Sorting ourselves out

Saturday, 16th of May 2020, 18:13 +02:00

What do someone whispering from very close into a microphone and a jigsaw puzzle have in common?

Regardless if none, one or both of the above videos are your cup of tea, there is a similarity that can be used to answer that initial question. Believe it or not, it actually boils down to one of life's (if not most) important questions; "What is Happiness?".

Okay, this might seem like a bit of a jump, so given the context, let's rewind and put this into a little more perspective by using an example related to mobile game development: Merge games.

Merge Dragons, by Gram Games

To Merge or not to Merge

Merge games have existed for a long time but became much more popular over the past years with the most influential push having been made by Gram Games' Merge Dragons. As we've mentioned in Deconstructor of Fun's 2020 predictions for this year, Merge games revenues have nearly tripled last year.

DoF's Puzzle Game Taxonomy over 2019, showing Merge games' huge increase in revenue.

Being almost halfway throughout this year it seems the trend continues with Gram keeping to rake in the lion's share of Merge game revenue. Newer games in the genre vary from the relatively similar Evermerge to the much more simplified Merge Planes, which only features one chain of mergeable objects in contrast to the vast amount of objects that aforementioned games feature.

Anyone having little affinity with mobile puzzle games looking at the following screenshot of Evermerge would assume it's just "one of those games in which you keep trying to beat puzzles". While it's true that the merge mechanic serves as these games' core gameplay there's one massive difference with the other puzzle games in the taxonomy; the games in which merge mechanics are used lack any kind of win- or lose condition.

Big Fish Games' Evermerge does keep you merging for ever.

On top of lacking a clear path to victory, there's something else that's strange about these games. In games like Merge Dragons and Evermerge, the thing players are spending at least 95% of their time on is simply moving objects from place to place, to be able to merge multitudes of them when the optimal amount (in this case 5 of one kind) is reached.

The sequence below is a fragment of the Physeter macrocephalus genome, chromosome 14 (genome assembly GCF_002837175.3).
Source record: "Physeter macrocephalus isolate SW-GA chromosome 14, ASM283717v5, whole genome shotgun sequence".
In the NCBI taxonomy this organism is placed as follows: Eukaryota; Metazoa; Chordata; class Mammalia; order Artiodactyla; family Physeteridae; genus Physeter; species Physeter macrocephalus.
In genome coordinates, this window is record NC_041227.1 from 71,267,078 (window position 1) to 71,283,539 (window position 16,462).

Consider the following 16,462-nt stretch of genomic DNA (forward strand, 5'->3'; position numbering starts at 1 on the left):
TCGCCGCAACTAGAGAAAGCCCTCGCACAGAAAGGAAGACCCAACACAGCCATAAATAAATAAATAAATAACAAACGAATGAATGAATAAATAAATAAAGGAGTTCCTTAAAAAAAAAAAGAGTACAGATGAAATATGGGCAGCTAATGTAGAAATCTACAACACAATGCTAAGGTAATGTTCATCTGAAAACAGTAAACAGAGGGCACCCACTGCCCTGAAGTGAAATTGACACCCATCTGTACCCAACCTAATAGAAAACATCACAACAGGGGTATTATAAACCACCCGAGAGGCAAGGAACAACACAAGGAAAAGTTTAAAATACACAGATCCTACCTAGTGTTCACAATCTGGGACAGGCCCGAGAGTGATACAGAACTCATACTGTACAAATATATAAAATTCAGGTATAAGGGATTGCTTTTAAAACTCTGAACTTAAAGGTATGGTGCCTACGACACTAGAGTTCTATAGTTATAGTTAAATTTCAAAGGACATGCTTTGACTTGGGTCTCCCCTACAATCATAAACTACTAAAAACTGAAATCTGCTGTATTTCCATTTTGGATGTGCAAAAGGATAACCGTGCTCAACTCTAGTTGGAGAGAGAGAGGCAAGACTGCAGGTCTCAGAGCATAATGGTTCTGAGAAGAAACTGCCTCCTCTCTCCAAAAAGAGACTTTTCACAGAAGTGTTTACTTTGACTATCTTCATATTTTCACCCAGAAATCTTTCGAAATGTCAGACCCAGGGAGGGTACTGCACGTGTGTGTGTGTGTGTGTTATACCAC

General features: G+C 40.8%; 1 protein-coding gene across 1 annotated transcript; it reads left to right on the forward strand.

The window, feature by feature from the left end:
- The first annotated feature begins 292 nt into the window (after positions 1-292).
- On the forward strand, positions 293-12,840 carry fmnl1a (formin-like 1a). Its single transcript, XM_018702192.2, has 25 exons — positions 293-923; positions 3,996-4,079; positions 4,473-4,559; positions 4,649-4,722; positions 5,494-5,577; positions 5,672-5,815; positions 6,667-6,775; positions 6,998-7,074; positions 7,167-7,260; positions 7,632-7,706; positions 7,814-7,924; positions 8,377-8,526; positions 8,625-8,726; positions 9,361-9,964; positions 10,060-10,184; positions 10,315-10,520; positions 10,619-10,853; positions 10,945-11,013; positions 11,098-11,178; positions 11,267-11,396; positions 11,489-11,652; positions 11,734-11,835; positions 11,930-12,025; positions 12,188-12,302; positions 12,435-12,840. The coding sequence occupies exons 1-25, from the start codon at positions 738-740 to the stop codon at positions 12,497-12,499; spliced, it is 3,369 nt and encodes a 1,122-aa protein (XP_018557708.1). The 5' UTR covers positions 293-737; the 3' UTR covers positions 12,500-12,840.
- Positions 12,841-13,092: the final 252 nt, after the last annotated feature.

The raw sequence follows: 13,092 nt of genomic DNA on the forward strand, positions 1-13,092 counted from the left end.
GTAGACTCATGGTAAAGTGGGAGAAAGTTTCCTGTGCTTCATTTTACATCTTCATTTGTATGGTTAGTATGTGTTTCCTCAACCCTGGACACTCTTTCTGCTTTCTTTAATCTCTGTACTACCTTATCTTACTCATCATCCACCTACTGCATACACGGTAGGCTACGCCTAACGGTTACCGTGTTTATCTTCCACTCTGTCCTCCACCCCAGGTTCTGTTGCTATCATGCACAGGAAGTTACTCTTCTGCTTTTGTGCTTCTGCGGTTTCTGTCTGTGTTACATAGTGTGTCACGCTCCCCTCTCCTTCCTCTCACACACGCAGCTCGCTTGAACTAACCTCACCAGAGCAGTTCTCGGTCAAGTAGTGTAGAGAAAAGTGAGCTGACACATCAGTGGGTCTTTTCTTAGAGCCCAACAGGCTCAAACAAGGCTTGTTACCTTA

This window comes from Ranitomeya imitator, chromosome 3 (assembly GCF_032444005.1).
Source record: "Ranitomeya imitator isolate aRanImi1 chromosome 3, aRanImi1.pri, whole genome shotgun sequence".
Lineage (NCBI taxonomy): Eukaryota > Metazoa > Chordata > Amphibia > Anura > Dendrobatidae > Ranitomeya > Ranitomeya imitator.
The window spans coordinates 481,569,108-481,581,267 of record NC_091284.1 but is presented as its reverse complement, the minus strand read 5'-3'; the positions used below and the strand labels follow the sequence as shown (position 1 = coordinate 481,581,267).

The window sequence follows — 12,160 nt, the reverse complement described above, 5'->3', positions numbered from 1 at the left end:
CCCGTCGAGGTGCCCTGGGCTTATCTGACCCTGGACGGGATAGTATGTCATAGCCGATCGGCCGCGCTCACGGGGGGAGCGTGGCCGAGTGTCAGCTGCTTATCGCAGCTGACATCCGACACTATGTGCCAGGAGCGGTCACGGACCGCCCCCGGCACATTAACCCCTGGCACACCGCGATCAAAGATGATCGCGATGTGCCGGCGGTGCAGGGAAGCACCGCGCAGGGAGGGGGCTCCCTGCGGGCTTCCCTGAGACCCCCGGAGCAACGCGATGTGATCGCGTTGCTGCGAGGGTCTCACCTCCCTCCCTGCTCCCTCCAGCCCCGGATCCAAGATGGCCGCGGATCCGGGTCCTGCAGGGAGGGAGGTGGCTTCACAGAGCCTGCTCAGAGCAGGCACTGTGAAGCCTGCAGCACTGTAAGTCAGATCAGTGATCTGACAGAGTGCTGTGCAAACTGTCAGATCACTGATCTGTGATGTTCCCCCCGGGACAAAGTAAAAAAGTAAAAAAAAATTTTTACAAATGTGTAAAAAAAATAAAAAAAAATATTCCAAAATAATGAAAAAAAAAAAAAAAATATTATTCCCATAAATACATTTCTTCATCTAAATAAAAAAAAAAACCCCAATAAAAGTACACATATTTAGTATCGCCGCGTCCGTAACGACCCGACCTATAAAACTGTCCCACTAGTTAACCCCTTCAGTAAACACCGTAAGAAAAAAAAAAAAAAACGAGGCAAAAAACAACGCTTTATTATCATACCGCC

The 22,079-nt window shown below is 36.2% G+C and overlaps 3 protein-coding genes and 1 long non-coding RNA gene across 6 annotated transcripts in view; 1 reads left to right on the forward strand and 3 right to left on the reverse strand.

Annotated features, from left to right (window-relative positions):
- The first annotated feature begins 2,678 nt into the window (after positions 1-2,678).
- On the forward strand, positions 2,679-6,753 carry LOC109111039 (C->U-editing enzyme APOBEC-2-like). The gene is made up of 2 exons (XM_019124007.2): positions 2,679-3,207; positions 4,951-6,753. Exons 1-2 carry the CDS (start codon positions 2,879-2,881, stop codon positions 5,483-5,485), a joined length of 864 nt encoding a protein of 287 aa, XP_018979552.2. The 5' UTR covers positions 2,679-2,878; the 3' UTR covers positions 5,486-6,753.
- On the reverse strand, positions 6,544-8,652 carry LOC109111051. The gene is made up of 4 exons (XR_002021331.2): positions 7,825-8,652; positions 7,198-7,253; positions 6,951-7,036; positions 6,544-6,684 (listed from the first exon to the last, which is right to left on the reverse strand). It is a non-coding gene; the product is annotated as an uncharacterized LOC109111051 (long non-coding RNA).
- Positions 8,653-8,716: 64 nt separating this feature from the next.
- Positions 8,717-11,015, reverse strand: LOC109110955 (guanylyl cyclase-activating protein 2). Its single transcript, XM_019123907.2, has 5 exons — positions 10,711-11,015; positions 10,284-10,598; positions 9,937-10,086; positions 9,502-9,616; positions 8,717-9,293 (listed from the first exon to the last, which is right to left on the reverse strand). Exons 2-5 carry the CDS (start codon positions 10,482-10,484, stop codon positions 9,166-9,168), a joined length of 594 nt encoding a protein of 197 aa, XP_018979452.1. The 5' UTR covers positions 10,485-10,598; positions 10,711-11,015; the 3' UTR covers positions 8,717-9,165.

A merge chain in 'Merge Dragons'. (tap to enlarge)

And yet, there's something soothing about the whole task of finding pairs and categorising them next to each other:

But if players lack a clear goal to win, and they are basically repeating the same action over and over again, what makes these games so fun to play? Why do people keep sorting and merging cats, planes, pizzas, dragons and wooden logs ad infinitum? This question has the same answer as the one that was posed in the beginning of this article.

If videos of someone else sorting an entire box of Wonka's Nerds for 2 hours can rack up nearly half a million views on YouTube, it's not that far of a stretch to assume similar tasks would entice players when presented inside a game environment. It's pretty safe to assume there's something about the essence of tasks like these to be inherently immersive.

This 'something' is often called ASMR (Autonomous Sensory Meridian Response), and it has become more and more of a phenomenon. It began on YouTube about a decade ago and mobile games have started following suit up to the point of today where Hypercasual mobile titles are being designed specifically with pure ASMR in mind. Voodoo's Woodturning 3D is a great example of this (albeit a very mechanical and dry implementation with relatively low gamification).